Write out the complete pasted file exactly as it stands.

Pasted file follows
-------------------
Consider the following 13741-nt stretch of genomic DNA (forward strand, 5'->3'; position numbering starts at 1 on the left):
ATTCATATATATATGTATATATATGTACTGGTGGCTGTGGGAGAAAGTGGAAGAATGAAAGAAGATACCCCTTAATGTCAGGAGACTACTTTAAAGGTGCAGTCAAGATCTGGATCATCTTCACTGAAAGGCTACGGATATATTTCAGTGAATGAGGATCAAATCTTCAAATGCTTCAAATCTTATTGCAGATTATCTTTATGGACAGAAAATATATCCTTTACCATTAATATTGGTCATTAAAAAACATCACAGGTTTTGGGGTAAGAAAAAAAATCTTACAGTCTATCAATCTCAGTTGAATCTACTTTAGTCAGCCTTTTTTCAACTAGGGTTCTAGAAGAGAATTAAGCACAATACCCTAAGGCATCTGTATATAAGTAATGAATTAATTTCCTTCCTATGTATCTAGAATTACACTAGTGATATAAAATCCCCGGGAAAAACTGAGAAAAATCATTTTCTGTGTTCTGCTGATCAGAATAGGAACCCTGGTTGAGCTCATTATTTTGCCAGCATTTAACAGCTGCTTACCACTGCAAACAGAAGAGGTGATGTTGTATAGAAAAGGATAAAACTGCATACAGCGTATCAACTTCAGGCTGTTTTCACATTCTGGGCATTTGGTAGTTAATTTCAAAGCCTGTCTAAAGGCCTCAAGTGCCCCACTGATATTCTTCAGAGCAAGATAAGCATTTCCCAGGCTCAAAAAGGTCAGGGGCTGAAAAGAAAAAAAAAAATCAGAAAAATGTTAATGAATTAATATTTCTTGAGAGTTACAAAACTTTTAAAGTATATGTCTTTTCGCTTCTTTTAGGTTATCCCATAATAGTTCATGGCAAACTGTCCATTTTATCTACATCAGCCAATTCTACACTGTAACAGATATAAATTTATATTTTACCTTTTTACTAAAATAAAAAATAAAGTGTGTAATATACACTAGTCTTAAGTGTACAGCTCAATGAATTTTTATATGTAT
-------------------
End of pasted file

Consider the following 13741-nt stretch of genomic DNA (forward strand, 5'->3'; position numbering starts at 1 on the left):
ATTCATATATATATGTATATATATGTACTGGTGGCTGTGGGAGAAAGTGGAAGAATGAAAGAAGATACCCCTTAATGTCAGGAGACTACTTTAAAGGTGCAGTCAAGATCTGGATCATCTTCACTGAAAGGCTACGGATATATTTCAGTGAATGAGGATCAAATCTTCAAATGCTTCAAATCTTATTGCAGATTATCTTTATGGACAGAAAATATATCCTTTACCATTAATATTGGTCATTAAAAAACATCACAGGTTTTGGGGTAAGAAAAAAAATCTTACAGTCTATCAATCTCAGTTGAATCTACTTTAGTCAGCCTTTTTTCAACTAGGGTTCTAGAAGAGAATTAAGCACAATACCCTAAGGCATCTGTATATAAGTAATGAATTAATTTCCTTCCTATGTATCTAGAATTACACTAGTGATATAAAATCCCCGGGAAAAACTGAGAAAAATCATTTTCTGTGTTCTGCTGATCAGAATAGGAACCCTGGTTGAGCTCATTATTTTGCCAGCATTTAACAGCTGCTTACCACTGCAAACAGAAGAGGTGATGTTGTATAGAAAAGGATAAAACTGCATACAGCGTATCAACTTCAGGCTGTTTTCACATTCTGGGCATTTGGTAGTTAATTTCAAAGCCTGTCTAAAGGCCTCAAGTGCCCCACTGATATTCTTCAGAGCAAGATAAGCATTTCCCAGGCTCAAAAAGGTCAGGGGCTGAAAAGAAAAAAAAAAATCAGAAAAATGTTAATGAATTAATATTTCTTGAGAGTTACAAAACTTTTAAAGTATATGTCTTTTCGCTTCTTTTAGGTTATCCCATAATAGTTCATGGCAAACTGTCCATTTTATCTACATCAGCCAATTCTACACTGTAACAGATATAAATTTATATTTTACCTTTTTACTAAAATAAAAAATAAAGTGTGTAATATACACTAGTCTTAAGTGTACAGCTCAATGAATTTTTATATGTAT